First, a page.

Characterization and comparative analysis of metallic inclusions in dry, paste and wet ground maize (zea mays) forms and its health implication on human

T. O. Daniel, D. Azaki, C.N. Nwosu, A.O. Olaoye, G.E. Sule


This study investigates metallic inclusions in ground maize forms of dry, paste and wet using domestic grinding machine and its health implications to human. With progressive maize processing using the grinding machine, metals are introduced as contaminants into ground maize due to wear and tear of the grinding discs and other machine parts. Maize samples of 1 kg each were grinded in wet, paste, and dry forms. The metallic inclusions were extracted from the ground maize forms using magnetisation, sedimentation and decantation. The extractions were quantified using an Electronic weighing balance and were characterised using, Scanning Electron Microscopy, Optical Emission Microscopy and Energy Dispersive Spectroscopy. Iron fillings were discovered to be the dominant metallic inclusion present in the various food forms and also in the grinding disc with 88.48% by weight in the grinding disc. The extracted metallic inclusions is 0.157g/kg, 0.196g/kg and 0.268 g/kg for dry, paste and wet ground maize forms which exceeded the World Health Organisation limit of 15 mg/kg. The EDS result show that the wet form has the highest amount of metallic inclusions of 95.97 at. %, the paste form with 91.39 at. % and dry form with 83.35 at. %. From the SEM analysis of particle size, the dry, paste and wet ground maize had 17μm, 27μm and 36μm particle sizes respectively. When in excess the Iron filling metallic inclusions from the ground maize accumulates in body organs since there is no physiological mechanism to eliminate excess iron thereby leading to health complications. The accumulated iron in the heart causes increased risk of cardiovascular diseases, siderosis and hemochromatosis in the liver leading to hepatoma-the primary cause of cancer of the liver among others. Elevated levels of free iron also predisposed individuals to high risk of bacterial and viral infections leading to death.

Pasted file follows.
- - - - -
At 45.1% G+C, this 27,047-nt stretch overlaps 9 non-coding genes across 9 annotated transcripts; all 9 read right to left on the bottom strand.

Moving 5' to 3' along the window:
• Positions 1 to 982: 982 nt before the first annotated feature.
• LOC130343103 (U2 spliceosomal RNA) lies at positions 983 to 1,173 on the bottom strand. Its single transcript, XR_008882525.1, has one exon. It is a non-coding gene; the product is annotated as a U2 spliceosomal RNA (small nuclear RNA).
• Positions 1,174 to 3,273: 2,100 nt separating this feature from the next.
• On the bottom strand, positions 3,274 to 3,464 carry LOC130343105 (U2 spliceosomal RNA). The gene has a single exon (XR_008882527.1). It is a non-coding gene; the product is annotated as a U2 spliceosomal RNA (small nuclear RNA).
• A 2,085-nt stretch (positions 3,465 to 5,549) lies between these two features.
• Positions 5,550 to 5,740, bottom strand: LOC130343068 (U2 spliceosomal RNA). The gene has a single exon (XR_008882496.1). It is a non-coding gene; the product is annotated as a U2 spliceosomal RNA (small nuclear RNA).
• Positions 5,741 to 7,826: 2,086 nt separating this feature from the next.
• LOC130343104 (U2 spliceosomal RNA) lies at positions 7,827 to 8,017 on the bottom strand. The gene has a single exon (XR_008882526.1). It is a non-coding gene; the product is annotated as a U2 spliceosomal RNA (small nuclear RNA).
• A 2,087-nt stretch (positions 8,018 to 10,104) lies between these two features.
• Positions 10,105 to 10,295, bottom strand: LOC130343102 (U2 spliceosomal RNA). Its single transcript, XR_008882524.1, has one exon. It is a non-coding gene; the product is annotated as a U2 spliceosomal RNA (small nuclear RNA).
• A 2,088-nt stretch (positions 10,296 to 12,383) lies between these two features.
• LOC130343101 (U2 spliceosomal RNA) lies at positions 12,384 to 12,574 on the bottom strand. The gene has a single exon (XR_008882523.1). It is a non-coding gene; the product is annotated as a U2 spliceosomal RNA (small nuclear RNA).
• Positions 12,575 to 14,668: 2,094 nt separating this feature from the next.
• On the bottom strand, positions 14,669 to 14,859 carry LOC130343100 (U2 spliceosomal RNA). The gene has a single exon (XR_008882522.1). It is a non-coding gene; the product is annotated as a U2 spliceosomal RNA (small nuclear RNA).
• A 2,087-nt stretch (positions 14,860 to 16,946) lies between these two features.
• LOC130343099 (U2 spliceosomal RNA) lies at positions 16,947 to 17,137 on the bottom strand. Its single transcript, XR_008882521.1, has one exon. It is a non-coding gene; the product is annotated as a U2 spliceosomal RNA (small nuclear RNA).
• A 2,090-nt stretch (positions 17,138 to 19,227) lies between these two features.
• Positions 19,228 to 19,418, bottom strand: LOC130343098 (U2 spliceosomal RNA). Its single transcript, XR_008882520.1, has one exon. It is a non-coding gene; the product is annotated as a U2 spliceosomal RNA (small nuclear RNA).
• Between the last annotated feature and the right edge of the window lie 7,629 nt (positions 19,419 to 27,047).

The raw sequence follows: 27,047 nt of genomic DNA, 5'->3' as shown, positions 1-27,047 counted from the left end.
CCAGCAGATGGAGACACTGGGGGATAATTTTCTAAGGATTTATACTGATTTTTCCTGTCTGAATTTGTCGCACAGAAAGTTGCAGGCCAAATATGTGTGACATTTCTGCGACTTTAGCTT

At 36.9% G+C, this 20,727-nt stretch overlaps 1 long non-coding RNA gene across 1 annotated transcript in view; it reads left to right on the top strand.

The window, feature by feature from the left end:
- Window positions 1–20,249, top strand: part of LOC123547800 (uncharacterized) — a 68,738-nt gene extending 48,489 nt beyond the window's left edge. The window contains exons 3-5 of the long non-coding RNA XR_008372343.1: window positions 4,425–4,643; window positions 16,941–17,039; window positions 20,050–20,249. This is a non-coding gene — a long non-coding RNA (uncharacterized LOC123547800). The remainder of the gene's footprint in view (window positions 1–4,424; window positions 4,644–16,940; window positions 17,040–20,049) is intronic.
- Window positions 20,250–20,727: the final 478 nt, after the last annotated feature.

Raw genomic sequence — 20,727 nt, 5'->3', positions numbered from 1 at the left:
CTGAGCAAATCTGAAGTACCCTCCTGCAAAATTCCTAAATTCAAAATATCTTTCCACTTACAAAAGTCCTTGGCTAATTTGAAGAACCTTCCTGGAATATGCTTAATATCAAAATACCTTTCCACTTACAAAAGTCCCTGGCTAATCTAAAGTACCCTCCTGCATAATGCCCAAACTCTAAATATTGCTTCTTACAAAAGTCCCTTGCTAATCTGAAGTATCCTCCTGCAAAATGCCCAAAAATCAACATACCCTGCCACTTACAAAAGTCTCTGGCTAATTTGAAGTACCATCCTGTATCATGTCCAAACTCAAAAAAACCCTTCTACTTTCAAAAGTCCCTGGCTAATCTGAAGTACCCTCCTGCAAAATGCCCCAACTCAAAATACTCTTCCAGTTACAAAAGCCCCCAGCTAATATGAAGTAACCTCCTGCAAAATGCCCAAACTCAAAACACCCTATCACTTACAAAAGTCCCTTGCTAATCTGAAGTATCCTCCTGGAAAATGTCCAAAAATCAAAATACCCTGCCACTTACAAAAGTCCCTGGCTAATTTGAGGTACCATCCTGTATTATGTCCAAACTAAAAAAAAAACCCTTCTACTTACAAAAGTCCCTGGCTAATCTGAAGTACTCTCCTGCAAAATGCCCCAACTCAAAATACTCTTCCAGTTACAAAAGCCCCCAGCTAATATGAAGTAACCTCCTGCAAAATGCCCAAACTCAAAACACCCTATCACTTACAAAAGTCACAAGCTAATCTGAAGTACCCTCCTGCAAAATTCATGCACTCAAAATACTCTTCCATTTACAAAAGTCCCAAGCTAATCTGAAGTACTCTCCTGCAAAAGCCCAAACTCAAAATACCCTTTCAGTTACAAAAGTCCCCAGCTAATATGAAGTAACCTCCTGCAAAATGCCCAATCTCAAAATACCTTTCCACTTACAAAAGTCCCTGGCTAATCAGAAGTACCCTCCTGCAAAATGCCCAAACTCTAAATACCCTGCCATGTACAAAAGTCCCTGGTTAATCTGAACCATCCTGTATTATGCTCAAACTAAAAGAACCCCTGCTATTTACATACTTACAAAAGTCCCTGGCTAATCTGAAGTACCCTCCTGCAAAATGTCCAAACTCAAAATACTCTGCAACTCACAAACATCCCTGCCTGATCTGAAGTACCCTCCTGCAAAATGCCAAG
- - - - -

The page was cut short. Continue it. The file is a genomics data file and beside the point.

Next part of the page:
Maize, Metal inclusion; Iron fillings; Scanning electron microscopy (SEM); Energy dispersive spectroscopy (EDS); Optical emission spectrometer (OES); Health implication.

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